Calm Before (and After) the Storm

Coastal Commercial Insurance

As the 10th anniversary of Hurricane Katrina approaches, we are reminded of nature’s capacity for widespread destruction. It is a good time for property owners in coastal areas nationwide to ensure they are prepared for the worst.

A storm’s final path and impact are unpredictable until it hits land, and while this can create some uncertainty in the coastal commercial insurance market, wholesalers can provide the expertise and resources to manage the complexity and evolving risks associated with these violent storms.

Forecasting Risk

All commercial buildings located near the coast will face some type of property risk. The distance from the water, type of construction and original build year are three major factors in assessing that risk.

Ultimately, though, the fate of the coastal insurance market can be determined more by the whims of the climate than the material on the ground.

“Anytime a major event like that occurs, some insurers will want to pull out of the market.”

“The coastal property market is driven by tropical cyclone modelling,” explains Tony Cugini, Vice President and Managing Director at the Burns & Wilcox Houston office, where they’ve experienced a fair share of severe weather. Real-time factors like El Niño conditions can determine short-term risk, but modelling services project activity for the next 50 to 100 years, based on centuries of historical data.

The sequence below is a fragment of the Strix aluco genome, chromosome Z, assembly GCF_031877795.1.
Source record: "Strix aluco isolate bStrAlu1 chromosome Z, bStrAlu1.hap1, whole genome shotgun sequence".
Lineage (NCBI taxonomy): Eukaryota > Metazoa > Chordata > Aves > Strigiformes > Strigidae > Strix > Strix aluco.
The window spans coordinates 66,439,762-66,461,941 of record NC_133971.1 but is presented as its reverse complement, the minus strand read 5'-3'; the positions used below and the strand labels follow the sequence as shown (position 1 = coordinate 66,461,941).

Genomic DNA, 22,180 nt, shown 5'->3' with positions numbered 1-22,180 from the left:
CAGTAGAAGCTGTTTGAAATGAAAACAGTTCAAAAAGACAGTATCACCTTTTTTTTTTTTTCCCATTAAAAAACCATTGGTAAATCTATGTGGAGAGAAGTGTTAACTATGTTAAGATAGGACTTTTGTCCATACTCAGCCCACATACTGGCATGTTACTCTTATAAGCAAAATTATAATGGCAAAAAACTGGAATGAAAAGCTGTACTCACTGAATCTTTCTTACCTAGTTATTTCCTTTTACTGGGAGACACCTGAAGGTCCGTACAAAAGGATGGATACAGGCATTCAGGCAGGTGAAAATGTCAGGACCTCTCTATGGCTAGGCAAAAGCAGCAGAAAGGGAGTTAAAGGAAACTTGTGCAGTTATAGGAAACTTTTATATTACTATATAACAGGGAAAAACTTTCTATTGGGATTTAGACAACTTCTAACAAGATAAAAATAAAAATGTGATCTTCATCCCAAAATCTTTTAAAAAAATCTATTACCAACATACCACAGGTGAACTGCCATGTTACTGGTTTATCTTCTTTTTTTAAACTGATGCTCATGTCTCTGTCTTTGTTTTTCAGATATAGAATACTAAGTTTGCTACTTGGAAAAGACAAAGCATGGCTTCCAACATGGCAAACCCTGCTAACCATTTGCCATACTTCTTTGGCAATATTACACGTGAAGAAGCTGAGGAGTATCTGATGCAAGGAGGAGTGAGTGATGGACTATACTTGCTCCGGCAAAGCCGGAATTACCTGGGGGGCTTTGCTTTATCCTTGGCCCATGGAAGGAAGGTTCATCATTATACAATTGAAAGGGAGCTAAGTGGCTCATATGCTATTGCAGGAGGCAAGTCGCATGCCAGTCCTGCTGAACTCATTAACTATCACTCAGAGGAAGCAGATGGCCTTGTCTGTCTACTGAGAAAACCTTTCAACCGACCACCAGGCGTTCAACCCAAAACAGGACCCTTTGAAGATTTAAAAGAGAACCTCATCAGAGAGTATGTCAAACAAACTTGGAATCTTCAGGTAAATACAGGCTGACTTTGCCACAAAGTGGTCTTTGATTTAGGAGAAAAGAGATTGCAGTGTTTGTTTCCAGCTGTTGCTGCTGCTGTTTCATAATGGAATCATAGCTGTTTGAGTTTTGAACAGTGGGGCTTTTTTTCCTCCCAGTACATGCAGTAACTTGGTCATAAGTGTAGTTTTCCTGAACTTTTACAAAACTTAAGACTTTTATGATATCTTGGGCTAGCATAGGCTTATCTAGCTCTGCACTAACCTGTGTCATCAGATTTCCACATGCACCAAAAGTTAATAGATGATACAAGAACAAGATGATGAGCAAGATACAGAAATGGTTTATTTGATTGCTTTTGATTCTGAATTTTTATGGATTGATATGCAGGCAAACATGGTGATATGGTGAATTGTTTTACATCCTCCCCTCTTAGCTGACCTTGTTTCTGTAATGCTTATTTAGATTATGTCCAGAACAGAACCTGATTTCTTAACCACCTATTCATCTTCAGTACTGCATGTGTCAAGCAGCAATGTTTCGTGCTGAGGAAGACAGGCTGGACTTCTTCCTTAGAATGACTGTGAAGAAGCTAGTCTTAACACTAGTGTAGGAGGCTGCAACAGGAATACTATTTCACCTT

Despite their built-in uncertainty, these projections have credibility in the marketplace. After significant storm activity in the U.S. between 2005 and 2009, the leading modelling service forecasted an extreme level of activity in the coming years, driving up rates. When several years of relative calm followed, the models (and market rates) were revised significantly, downward.

Trouble Comes Ashore

When disaster does strike, the predictions are put to the test – and uncertainty in the market can cause a panic. When Hurricane Ike hit Texas in 2008, the storm continued further inland than any storm before it, surprising both meteorologists and insurance companies. Afterward, carriers became more cautious, with some exiting the market, causing rates to spike in 2009 and 2010. But after several years without incident, carriers returned and rates have begun to stabilize.

“Anytime a major event like that occurs, some insurers will want to pull out of the market,” Cugini says. On the other hand, when rates are deflated, “some agents will flock to sell on price, and end up offering under-market rates. It’s simple supply and demand.”

Shelter from Uncertainty

So what is the key to managing this inherent volatility? Cugini says it requires a multitude of deep market relationships to deliver a long-term view toward stability. “Our clients understand that it’s important to partner with a wholesaler that has access to markets with capacity to write their wind and hail policies, without extreme pricing.”

Not everyone in the wholesale world is positioned this way. According to Cugini, some wholesale brokers may have coastal capacity one day, but with limited market relationships, their capacity will be unavailable the next.

“Sitting on a broad portfolio of moderately-priced rates is the only way to foster long-term partnerships with clients,” says Cugini.